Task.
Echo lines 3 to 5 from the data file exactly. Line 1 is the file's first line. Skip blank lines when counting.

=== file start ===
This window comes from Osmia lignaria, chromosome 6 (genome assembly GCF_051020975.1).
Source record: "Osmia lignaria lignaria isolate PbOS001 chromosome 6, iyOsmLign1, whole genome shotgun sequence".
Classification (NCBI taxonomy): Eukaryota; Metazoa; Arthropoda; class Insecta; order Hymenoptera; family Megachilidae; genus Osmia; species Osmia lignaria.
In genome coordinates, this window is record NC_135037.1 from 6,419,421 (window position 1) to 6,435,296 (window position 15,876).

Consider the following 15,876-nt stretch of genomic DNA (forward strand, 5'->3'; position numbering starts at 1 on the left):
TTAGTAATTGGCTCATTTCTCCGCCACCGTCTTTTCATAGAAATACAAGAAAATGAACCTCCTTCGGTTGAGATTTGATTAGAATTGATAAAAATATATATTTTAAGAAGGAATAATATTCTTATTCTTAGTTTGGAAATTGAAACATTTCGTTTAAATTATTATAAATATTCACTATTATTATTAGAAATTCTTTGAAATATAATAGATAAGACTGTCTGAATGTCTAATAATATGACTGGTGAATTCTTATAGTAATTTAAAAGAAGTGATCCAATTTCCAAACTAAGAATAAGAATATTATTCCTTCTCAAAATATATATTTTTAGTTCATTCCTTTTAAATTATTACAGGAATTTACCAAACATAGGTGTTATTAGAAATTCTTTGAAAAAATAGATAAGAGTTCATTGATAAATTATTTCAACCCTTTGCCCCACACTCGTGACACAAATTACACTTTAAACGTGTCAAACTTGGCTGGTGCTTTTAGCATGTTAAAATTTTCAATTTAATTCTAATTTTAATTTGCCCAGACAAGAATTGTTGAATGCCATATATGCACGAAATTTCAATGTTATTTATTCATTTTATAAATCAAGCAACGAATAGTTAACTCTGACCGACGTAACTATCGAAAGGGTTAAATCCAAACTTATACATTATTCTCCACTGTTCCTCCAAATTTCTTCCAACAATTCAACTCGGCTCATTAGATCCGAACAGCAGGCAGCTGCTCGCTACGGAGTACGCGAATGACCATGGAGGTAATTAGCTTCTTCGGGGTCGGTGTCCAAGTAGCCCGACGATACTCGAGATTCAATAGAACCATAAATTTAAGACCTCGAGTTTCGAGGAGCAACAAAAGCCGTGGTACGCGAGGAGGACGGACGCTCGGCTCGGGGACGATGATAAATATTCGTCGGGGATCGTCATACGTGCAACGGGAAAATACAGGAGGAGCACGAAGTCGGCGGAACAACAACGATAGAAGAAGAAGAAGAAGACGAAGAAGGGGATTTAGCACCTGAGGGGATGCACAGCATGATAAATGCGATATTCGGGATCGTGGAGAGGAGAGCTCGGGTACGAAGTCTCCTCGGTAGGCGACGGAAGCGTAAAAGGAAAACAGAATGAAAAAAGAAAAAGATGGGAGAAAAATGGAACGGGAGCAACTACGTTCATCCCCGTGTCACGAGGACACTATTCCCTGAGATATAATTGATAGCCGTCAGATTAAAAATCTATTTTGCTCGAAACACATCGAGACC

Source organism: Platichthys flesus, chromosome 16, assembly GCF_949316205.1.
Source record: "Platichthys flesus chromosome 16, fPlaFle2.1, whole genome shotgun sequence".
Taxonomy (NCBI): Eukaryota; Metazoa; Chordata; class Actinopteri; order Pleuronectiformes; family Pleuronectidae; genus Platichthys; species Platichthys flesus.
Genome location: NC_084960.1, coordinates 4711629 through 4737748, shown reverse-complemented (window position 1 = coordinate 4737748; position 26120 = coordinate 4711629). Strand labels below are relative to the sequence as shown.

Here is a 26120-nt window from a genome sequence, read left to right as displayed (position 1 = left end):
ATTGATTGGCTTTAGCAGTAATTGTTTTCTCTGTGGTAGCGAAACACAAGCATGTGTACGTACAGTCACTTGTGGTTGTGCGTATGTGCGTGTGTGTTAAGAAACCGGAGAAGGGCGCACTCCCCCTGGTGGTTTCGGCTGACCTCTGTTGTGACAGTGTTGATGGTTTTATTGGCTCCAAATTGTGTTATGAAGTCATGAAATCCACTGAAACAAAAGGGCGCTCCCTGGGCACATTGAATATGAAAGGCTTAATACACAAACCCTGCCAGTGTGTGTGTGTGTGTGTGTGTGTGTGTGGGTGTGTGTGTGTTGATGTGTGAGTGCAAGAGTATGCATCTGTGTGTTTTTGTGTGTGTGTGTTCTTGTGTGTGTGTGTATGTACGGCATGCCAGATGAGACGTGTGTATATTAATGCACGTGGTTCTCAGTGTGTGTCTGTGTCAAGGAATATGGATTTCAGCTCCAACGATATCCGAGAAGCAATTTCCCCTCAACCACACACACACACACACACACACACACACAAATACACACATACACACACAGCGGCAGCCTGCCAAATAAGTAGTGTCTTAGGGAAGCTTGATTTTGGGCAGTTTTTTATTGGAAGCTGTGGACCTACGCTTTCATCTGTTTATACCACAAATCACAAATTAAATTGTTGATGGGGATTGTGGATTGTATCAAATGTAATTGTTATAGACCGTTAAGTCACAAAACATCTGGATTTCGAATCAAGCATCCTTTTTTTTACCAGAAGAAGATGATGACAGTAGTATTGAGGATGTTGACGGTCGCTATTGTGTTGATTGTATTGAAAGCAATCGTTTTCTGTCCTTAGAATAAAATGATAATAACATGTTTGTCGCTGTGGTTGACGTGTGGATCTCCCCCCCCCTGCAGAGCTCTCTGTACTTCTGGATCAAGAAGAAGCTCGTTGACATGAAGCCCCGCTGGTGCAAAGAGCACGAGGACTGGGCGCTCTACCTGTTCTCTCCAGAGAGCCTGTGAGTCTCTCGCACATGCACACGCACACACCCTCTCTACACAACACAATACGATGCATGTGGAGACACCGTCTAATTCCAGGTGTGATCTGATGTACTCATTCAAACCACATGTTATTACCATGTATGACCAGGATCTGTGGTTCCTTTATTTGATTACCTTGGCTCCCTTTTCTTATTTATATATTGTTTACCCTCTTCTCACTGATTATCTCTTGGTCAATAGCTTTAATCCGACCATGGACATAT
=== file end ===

Classification (NCBI taxonomy): Eukaryota; Metazoa; Arthropoda; class Insecta; order Hymenoptera; family Megachilidae; genus Osmia; species Osmia lignaria.
In genome coordinates, this window is record NC_135037.1 from 6,419,421 (window position 1) to 6,435,296 (window position 15,876).

Consider the following 15,876-nt stretch of genomic DNA (forward strand, 5'->3'; position numbering starts at 1 on the left):